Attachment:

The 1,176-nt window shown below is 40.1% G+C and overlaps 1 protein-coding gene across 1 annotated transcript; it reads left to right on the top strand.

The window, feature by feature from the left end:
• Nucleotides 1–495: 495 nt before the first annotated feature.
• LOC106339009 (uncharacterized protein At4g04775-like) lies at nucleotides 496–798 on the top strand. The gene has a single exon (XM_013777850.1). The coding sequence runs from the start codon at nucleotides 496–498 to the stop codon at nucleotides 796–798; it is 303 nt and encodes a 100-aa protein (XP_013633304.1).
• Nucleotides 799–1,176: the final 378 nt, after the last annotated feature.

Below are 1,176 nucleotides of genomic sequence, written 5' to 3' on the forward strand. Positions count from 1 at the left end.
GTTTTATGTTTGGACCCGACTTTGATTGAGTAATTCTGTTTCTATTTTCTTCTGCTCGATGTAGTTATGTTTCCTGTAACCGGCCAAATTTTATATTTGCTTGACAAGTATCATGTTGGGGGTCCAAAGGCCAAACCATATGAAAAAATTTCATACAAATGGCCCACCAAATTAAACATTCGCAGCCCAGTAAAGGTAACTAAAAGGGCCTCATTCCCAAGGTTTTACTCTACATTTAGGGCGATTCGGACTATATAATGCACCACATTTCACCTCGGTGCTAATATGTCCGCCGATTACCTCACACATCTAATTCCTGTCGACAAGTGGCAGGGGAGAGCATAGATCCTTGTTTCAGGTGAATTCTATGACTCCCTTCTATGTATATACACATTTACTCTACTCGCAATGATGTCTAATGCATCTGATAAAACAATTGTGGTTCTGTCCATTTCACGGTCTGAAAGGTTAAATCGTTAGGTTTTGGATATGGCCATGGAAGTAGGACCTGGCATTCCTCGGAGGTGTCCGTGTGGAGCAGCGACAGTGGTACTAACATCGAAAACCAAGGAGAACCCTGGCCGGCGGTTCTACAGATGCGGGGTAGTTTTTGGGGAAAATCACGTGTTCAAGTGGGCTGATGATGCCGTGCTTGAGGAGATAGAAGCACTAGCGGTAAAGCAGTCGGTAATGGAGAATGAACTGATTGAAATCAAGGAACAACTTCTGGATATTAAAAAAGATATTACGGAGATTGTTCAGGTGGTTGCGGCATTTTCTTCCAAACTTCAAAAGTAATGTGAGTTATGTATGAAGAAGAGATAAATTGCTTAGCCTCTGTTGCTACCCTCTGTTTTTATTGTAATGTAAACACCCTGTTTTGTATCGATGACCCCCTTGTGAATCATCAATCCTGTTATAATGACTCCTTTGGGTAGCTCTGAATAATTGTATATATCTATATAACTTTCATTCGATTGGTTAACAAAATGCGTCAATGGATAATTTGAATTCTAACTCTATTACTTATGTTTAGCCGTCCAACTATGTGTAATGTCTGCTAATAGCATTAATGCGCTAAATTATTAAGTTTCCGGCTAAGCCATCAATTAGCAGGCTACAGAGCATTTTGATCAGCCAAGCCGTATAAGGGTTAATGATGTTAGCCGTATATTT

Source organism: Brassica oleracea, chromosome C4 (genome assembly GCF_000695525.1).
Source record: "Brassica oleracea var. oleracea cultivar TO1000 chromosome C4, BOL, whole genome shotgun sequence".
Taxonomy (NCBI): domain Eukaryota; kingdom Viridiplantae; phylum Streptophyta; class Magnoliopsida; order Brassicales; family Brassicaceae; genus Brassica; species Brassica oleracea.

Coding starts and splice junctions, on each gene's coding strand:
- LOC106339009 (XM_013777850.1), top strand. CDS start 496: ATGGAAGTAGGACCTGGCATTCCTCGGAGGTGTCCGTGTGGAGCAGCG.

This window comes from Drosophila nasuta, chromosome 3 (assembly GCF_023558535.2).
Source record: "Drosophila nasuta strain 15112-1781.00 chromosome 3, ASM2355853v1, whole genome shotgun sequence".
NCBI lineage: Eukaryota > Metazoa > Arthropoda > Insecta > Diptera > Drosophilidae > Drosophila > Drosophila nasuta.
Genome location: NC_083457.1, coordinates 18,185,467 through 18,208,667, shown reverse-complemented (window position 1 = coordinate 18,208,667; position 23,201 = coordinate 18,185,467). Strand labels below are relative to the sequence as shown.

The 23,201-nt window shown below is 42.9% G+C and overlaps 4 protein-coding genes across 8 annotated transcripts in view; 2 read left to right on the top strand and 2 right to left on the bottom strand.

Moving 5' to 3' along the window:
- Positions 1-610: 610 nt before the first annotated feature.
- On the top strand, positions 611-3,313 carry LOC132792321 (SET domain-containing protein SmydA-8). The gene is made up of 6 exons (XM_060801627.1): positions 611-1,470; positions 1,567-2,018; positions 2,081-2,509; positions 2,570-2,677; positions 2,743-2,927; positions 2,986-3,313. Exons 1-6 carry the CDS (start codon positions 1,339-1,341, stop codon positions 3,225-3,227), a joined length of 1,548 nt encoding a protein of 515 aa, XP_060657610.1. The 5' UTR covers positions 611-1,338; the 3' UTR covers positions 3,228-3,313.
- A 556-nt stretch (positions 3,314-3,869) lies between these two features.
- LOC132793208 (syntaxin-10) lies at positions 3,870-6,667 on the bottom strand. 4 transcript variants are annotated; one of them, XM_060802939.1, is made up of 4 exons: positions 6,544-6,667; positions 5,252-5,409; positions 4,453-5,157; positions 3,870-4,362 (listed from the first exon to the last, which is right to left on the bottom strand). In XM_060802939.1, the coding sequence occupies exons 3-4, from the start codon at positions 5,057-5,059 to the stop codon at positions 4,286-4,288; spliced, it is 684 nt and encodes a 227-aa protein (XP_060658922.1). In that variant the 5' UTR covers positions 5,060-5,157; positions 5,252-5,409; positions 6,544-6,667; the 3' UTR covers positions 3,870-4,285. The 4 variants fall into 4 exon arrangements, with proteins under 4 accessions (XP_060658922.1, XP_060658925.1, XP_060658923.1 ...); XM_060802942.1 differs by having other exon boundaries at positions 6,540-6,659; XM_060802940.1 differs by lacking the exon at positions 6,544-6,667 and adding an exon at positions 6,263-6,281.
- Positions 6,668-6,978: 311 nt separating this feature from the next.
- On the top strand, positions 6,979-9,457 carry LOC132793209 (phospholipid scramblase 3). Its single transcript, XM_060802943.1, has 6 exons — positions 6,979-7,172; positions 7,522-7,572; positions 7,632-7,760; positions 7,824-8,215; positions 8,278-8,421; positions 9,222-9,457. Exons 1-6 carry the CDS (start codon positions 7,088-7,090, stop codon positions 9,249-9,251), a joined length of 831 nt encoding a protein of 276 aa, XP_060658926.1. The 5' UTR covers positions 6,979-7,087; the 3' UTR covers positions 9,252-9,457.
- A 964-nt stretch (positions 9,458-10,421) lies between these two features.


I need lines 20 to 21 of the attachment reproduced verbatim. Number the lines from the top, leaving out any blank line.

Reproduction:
- On the top strand, positions 611-3,313 carry LOC132792321 (SET domain-containing protein SmydA-8). The gene is made up of 6 exons (XM_060801627.1): positions 611-1,470; positions 1,567-2,018; positions 2,081-2,509; positions 2,570-2,677; positions 2,743-2,927; positions 2,986-3,313. Exons 1-6 carry the CDS (start codon positions 1,339-1,341, stop codon positions 3,225-3,227), a joined length of 1,548 nt encoding a protein of 515 aa, XP_060657610.1. The 5' UTR covers positions 611-1,338; the 3' UTR covers positions 3,228-3,313.
- A 556-nt stretch (positions 3,314-3,869) lies between these two features.